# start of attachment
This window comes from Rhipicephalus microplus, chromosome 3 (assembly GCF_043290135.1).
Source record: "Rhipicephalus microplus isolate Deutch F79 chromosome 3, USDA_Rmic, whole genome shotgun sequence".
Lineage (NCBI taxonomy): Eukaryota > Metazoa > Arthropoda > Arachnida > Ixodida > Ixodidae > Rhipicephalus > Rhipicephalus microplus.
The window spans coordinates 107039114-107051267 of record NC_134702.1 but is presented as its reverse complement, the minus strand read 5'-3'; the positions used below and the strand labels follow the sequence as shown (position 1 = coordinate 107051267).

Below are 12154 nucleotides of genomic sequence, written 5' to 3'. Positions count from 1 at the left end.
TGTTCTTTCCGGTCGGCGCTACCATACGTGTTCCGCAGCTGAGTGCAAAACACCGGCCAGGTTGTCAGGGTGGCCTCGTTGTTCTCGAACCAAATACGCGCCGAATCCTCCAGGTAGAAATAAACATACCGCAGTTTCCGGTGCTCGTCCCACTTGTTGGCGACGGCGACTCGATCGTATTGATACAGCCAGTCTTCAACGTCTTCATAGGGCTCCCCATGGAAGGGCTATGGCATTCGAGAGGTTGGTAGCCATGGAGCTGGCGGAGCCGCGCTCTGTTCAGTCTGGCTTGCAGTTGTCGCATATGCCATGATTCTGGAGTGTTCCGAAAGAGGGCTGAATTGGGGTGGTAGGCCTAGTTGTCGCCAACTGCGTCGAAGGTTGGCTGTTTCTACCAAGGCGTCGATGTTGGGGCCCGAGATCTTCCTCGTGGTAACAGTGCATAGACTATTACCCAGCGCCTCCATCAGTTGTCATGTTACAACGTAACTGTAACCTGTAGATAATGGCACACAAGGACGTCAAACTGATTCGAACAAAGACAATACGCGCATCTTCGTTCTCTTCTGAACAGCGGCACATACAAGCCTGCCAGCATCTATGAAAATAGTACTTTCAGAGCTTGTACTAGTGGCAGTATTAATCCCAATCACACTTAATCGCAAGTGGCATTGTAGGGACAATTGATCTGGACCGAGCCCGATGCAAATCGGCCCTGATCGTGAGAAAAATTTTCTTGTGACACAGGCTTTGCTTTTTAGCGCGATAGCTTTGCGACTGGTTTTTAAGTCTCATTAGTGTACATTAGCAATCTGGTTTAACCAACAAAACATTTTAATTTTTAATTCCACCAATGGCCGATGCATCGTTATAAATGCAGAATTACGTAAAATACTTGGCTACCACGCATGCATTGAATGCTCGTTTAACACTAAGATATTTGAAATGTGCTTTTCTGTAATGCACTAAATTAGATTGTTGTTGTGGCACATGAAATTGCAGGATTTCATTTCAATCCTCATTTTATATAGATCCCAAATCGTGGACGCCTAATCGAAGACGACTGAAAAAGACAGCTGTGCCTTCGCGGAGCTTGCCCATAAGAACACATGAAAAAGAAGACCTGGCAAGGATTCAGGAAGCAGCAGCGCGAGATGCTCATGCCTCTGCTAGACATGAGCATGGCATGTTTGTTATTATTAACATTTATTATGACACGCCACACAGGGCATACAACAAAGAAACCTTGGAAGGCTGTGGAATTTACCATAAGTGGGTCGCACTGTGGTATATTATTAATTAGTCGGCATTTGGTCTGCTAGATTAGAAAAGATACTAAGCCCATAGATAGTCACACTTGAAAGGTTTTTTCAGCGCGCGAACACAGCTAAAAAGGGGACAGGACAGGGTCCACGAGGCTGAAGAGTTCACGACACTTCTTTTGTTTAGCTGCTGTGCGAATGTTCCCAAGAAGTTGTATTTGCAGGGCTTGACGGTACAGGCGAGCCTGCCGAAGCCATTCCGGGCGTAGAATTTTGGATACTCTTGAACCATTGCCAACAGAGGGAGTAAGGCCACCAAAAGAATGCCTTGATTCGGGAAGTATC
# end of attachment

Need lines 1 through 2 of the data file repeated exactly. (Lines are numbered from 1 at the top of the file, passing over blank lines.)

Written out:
This window comes from Rhipicephalus microplus, chromosome 3 (assembly GCF_043290135.1).
Source record: "Rhipicephalus microplus isolate Deutch F79 chromosome 3, USDA_Rmic, whole genome shotgun sequence".